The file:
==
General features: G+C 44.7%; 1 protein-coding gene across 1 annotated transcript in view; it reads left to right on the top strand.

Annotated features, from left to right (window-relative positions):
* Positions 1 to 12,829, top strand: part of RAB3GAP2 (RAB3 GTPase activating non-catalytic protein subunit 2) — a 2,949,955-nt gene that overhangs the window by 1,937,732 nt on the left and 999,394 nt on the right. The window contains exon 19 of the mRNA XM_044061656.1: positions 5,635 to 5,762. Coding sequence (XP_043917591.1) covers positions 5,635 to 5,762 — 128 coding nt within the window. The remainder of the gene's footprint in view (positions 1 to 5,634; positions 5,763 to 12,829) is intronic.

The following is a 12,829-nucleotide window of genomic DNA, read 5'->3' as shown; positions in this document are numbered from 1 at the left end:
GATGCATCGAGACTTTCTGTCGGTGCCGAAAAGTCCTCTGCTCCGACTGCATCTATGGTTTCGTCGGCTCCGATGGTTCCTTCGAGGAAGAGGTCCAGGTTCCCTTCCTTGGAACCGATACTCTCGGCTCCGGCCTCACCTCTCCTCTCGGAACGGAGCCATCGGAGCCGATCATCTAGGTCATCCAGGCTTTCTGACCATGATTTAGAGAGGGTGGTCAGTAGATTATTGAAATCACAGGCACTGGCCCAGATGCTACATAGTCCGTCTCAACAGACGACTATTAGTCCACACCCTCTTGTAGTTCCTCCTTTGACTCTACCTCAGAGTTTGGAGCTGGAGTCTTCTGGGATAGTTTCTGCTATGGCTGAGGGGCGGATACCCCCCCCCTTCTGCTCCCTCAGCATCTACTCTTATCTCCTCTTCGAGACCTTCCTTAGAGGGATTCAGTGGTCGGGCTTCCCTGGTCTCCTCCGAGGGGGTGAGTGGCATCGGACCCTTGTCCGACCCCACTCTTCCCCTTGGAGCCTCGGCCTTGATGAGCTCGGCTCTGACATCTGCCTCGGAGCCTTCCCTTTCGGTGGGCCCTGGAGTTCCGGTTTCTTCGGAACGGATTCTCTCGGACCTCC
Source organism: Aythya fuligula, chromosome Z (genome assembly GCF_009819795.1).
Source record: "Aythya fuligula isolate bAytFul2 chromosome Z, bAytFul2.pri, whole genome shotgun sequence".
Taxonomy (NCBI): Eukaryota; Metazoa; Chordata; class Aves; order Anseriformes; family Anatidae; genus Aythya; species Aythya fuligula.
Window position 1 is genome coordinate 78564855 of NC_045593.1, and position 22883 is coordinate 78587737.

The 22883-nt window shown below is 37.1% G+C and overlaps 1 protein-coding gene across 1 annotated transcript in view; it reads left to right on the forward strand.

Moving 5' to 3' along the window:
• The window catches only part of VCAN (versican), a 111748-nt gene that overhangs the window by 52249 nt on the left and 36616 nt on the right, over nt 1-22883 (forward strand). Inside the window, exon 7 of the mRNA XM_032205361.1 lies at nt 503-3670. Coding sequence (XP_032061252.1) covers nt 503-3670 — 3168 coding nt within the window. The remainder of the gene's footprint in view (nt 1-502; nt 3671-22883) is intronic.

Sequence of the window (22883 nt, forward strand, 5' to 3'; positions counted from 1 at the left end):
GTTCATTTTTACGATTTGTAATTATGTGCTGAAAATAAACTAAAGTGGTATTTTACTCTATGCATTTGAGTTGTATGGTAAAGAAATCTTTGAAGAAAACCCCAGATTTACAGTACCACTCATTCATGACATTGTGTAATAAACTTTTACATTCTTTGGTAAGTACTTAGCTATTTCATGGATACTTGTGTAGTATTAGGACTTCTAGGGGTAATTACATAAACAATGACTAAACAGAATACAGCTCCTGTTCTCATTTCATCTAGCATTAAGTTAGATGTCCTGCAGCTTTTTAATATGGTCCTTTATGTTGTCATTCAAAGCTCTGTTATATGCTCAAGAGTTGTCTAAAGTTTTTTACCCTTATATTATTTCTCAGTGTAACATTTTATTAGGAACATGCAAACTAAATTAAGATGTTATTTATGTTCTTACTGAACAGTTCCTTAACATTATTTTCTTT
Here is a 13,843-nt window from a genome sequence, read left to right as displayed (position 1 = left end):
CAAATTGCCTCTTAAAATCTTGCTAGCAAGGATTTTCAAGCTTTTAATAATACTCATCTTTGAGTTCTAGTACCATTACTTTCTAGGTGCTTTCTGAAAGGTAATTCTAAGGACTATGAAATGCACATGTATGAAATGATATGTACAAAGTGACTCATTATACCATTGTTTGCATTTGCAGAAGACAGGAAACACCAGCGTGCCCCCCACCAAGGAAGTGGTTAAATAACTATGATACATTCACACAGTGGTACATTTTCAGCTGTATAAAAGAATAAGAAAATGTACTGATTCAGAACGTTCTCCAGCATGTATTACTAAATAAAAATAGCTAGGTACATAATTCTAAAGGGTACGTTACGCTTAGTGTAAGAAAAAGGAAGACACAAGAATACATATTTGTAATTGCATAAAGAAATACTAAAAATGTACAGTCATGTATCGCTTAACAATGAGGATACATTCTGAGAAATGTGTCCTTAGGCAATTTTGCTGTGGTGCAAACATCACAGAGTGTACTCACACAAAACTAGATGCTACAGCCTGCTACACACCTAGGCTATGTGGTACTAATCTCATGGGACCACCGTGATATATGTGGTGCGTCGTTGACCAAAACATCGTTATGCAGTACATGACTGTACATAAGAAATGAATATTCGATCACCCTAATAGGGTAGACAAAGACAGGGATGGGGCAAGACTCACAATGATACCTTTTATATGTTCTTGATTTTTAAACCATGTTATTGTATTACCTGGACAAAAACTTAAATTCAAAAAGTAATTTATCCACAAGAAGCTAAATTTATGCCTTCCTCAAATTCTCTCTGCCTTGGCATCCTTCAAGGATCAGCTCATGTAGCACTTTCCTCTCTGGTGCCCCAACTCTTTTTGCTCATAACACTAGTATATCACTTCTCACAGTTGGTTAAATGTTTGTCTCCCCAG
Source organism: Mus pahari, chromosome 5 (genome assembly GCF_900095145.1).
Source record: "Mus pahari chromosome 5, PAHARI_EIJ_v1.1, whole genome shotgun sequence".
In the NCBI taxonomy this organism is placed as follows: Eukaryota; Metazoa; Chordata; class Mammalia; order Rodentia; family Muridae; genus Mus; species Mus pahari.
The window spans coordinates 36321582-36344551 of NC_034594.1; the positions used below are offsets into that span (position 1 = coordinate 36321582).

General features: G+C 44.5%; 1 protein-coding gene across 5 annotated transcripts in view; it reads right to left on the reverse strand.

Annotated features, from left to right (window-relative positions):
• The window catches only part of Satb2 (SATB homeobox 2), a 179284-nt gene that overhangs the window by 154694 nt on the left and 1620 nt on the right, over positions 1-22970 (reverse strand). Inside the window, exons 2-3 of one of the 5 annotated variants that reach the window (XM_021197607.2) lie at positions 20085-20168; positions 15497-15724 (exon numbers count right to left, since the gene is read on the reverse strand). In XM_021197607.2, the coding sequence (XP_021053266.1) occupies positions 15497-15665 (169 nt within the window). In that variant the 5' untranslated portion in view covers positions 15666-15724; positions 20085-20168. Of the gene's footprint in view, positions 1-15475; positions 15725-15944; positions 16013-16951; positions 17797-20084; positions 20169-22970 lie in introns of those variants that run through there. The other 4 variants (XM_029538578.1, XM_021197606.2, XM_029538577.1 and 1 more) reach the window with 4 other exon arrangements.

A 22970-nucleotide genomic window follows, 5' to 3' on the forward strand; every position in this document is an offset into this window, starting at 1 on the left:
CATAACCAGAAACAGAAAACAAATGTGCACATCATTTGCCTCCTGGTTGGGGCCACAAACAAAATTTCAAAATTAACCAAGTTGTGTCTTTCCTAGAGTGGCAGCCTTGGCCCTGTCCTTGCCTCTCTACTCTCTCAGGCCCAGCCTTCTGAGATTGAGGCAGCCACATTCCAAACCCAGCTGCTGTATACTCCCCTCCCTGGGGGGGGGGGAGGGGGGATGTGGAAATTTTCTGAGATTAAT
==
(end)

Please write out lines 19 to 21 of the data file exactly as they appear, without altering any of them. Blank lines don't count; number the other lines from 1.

In the NCBI taxonomy this organism is placed as follows: Eukaryota; Metazoa; Chordata; class Mammalia; order Rodentia; family Muridae; genus Mus; species Mus pahari.
The window spans coordinates 36321582-36344551 of NC_034594.1; the positions used below are offsets into that span (position 1 = coordinate 36321582).

General features: G+C 44.5%; 1 protein-coding gene across 5 annotated transcripts in view; it reads right to left on the reverse strand.